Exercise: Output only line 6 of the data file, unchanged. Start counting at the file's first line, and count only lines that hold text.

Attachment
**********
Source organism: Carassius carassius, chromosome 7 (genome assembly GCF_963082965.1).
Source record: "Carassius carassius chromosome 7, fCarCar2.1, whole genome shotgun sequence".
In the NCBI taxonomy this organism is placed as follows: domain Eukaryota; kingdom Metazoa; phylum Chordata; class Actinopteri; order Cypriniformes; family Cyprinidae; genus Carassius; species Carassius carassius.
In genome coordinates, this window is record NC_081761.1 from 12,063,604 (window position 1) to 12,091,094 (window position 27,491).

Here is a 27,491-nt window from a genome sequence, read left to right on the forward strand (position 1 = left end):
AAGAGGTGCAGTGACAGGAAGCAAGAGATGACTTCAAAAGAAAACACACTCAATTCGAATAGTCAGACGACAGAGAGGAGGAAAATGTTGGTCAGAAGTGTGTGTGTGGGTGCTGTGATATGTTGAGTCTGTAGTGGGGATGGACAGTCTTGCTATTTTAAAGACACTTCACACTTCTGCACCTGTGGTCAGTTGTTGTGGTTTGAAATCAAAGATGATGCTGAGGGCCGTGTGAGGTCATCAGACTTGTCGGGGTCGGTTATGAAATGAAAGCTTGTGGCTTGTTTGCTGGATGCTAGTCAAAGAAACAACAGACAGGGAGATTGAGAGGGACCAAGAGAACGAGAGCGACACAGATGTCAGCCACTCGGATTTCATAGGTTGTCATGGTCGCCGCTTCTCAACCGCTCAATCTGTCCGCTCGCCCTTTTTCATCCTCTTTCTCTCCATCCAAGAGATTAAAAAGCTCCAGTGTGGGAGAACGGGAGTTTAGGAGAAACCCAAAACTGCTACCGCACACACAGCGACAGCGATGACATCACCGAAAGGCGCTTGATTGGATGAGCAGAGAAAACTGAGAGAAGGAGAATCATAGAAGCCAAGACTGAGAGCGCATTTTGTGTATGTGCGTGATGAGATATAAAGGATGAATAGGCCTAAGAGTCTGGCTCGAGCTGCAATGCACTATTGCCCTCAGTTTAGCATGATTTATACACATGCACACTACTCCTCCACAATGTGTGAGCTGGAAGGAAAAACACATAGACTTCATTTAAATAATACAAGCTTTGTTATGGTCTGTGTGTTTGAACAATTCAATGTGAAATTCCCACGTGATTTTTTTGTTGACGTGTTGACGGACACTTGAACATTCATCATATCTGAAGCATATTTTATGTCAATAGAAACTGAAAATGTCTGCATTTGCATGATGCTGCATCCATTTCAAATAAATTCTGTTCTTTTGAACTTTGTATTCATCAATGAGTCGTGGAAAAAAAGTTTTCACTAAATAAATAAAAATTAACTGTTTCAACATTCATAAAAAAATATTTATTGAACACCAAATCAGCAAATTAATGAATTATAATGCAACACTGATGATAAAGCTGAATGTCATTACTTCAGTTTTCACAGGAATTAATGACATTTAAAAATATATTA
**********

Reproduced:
AAGAGGTGCAGTGACAGGAAGCAAGAGATGACTTCAAAAGAAAACACACTCAATTCGAATAGTCAGACGACAGAGAGGAGGAAAATGTTGGTCAGAAGTGTGTGTGTGGGTGCTGTGATATGTTGAGTCTGTAGTGGGGATGGACAGTCTTGCTATTTTAAAGACACTTCACACTTCTGCACCTGTGGTCAGTTGTTGTGGTTTGAAATCAAAGATGATGCTGAGGGCCGTGTGAGGTCATCAGACTTGTCGGGGTCGGTTATGAAATGAAAGCTTGTGGCTTGTTTGCTGGATGCTAGTCAAAGAAACAACAGACAGGGAGATTGAGAGGGACCAAGAGAACGAGAGCGACACAGATGTCAGCCACTCGGATTTCATAGGTTGTCATGGTCGCCGCTTCTCAACCGCTCAATCTGTCCGCTCGCCCTTTTTCATCCTCTTTCTCTCCATCCAAGAGATTAAAAAGCTCCAGTGTGGGAGAACGGGAGTTTAGGAGAAACCCAAAACTGCTACCGCACACACAGCGACAGCGATGACATCACCGAAAGGCGCTTGATTGGATGAGCAGAGAAAACTGAGAGAAGGAGAATCATAGAAGCCAAGACTGAGAGCGCATTTTGTGTATGTGCGTGATGAGATATAAAGGATGAATAGGCCTAAGAGTCTGGCTCGAGCTGCAATGCACTATTGCCCTCAGTTTAGCATGATTTATACACATGCACACTACTCCTCCACAATGTGTGAGCTGGAAGGAAAAACACATAGACTTCATTTAAATAATACAAGCTTTGTTATGGTCTGTGTGTTTGAACAATTCAATGTGAAATTCCCACGTGATTTTTTTGTTGACGTGTTGACGGACACTTGAACATTCATCATATCTGAAGCATATTTTATGTCAATAGAAACTGAAAATGTCTGCATTTGCATGATGCTGCATCCATTTCAAATAAATTCTGTTCTTTTGAACTTTGTATTCATCAATGAGTCGTGGAAAAAAAGTTTTCACTAAATAAATAAAAATTAACTGTTTCAACATTCATAAAAAAATATTTATTGAACACCAAATCAGCAAATTAATGAATTATAATGCAACACTGATGATAAAGCTGAATGTCATTACTTCAGTTTTCACAGGAATTAATGACATTTAAAAATATATTA